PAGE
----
The spirito-mystical trinity that composes the ancient pantheon is concluded with Enki, brother of Enlil. Most genealogies, particularly emphasized by post-Sumerian civilizations, will conclude that Enki and Enlil are, in actuality, half-brothers. Both are divine sons of Anu, the “Sky-Father,” but as heir to “Kingship of Heaven,” En-lil is reported as the son of Antu (the “official” consort of Anu), while Enki is descended from Nammu [which is often equated to Tiamat in Babylonian lore and perhaps the justification of the descent of Marduk from Tiamat in some versions]…
[This mardukite.com blog post is officially excerpted from Mardukite Liber 50, originally released as SUMERIAN RELIGION, with materials also found in the newly released anthology MESOPOTAMIAN RELIGION by Joshua Free. The Mardukite Year-2 Anthology, Gates of the Necronomicon, also contains these materials.]
Other cuneiform texts reveal Enlil as the eldest son of KI and Enki as the son of Antu. These differing lineages play a more significant role in the younger pantheon and later dualistic interpretations, but in the original formation of Sumerian civilization, Enlil and Enki are actually perfect compliments to one another in the division of the material world – Enlil as the ruler of the air and fire aspects, leaving Enki the domains of water and earth.
As the Sumerian “Enki” form is relayed, the title suggests quite simply that he is “Lord of the Earth” [EN = Lord, KI = earth], later being relayed by the Babylo-Akkadian epitaph “Ea,” likely derived from the Sumerian ideograms for “house” [E] and “water” [A]. This water alignment is suggested further by the titles given to his temple-ziggurat, built in the southern city of Eridu [e-ri-dug – “home of the mighty”] known as both E.ENG-URA (House of Lower Waters) or E.ABZU (House in the Depths).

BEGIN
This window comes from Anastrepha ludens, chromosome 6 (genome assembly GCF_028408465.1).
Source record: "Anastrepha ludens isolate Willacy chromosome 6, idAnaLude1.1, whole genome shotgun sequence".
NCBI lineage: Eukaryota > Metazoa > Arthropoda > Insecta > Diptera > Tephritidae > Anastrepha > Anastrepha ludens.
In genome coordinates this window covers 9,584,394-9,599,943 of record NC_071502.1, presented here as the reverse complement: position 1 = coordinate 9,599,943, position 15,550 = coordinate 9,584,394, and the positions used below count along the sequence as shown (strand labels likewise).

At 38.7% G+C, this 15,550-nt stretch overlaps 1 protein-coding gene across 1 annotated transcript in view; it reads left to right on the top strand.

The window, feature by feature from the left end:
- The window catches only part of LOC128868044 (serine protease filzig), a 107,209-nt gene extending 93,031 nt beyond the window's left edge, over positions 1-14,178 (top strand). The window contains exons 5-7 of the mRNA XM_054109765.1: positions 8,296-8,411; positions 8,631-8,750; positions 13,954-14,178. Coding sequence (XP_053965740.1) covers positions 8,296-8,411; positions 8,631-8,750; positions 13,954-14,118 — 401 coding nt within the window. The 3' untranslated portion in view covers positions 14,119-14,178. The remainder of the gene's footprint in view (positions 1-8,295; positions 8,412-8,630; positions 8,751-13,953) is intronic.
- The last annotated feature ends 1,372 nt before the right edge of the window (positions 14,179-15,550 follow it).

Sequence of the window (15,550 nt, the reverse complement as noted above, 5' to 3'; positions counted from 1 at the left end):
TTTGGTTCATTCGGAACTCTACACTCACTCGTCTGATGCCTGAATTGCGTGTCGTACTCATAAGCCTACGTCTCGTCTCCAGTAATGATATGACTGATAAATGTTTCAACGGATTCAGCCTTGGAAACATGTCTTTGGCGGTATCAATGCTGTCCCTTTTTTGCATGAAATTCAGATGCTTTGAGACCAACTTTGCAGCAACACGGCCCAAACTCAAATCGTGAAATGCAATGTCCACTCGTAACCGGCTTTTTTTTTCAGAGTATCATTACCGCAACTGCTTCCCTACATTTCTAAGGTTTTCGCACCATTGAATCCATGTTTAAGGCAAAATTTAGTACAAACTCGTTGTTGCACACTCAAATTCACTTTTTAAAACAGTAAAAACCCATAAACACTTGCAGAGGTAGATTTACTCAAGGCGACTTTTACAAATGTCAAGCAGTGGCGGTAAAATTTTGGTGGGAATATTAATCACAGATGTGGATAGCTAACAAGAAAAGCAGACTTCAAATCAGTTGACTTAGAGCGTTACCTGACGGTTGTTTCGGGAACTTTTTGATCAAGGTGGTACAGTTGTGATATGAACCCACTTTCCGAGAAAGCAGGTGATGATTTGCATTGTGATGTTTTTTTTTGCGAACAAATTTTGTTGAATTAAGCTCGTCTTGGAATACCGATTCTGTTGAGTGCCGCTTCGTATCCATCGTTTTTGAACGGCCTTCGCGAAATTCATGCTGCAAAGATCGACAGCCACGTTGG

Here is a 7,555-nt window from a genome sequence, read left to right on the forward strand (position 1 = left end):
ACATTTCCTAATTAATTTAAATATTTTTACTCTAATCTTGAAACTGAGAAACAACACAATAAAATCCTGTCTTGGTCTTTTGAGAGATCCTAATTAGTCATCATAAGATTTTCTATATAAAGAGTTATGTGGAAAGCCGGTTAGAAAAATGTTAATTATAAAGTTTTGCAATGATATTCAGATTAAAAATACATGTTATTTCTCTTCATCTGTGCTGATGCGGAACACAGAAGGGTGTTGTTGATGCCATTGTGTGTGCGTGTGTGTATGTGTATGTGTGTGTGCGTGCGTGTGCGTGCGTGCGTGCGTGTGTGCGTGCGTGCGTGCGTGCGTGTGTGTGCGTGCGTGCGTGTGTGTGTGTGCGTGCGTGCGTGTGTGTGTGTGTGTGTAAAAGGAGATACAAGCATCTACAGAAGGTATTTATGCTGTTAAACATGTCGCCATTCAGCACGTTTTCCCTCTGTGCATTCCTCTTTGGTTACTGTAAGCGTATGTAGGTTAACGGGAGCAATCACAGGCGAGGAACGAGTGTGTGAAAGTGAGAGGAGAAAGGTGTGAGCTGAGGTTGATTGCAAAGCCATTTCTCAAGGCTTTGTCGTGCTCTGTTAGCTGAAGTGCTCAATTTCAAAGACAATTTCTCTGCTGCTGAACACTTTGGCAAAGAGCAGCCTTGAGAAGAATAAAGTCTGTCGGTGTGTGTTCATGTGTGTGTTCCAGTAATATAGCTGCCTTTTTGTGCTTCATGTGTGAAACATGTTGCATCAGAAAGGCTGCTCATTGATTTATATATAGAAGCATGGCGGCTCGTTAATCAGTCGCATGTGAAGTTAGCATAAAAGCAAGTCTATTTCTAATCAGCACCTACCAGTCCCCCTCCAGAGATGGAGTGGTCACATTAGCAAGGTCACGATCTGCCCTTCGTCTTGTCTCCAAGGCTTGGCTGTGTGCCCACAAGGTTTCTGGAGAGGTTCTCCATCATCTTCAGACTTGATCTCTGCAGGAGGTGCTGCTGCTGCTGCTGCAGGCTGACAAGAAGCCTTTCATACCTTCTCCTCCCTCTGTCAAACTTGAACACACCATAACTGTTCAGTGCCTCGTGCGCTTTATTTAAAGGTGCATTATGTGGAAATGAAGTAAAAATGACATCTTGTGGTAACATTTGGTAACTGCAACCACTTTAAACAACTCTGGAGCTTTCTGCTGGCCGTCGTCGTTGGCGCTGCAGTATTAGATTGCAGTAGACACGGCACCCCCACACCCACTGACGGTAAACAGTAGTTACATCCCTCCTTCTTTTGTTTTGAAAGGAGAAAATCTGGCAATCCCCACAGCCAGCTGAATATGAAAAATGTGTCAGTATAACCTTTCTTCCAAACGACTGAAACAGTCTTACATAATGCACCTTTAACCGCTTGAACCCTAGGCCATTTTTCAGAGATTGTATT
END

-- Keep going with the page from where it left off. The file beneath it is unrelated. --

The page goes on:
Where Enlil is given charge over the organization of “space” and the management of the other deities, Enki is given more control over “worldly matters” and carries the designation of forty. In essence, Enlil represents the active spirit that is the manifested world as a whole and why it can exist (separated from the “heavens”). By comparison, Enki represents the more passive elements, but clearly the more “material” ones, and also the spirit of how things exist – their “hidden” internal engineering and atomistic design.
“Here in Eridu there was a local deity by the name of Ea, and the aspiring theologians of that city, eager to make him the supreme deity of the land, pressed forward the claim for lordship over the earth, and in an effort to insure his claim applied to him the epithet en-ki, ‘Lord of the Earth,’ which then became his Sumerian name. But though Enki, after some centuries, did succeed in displacing Ninhursag [Belit, etc.] and taking third place in the pantheon, he failed to topple Enlil from his supremacy and had to settle and had to settle for second best, becoming an Enlil-banda, a kind of ‘Junior Enlil.’ Like other gods he had to travel to Nippur to obtain Enlil’s blessing after he had built his his temple E’engurra in Eridu; he had to fill the Ekur of Nippur with gifts and possessions so that Enlil might rejoice with him; though he had charge of the Me controlling the cosmos and all civilized life, he had to admit that these were turned over to him by a generous and more powerful Enlil.”
S.N. Kramer, Sumerian Mythology, 1944
The properties and position of Enki as establishing the material basis and infrastructure of civilization was observed most famously in an epic dedicated to the figure “Oannes” as recorded by a Babylonian priest, Berossus, in the 13th Century B.C. In this narrative, Enki is depicted as the “sublime fish god” [fish = scales = reptillian] who rises from his ocean home (or in this case, the Erythian Sea near the Persian Gulf) to teach men the crafts necessary for their developmental arts and sciences to flourish.
For more information on ENKI and the ANUNNAKI, explore the World of the Mardukites today!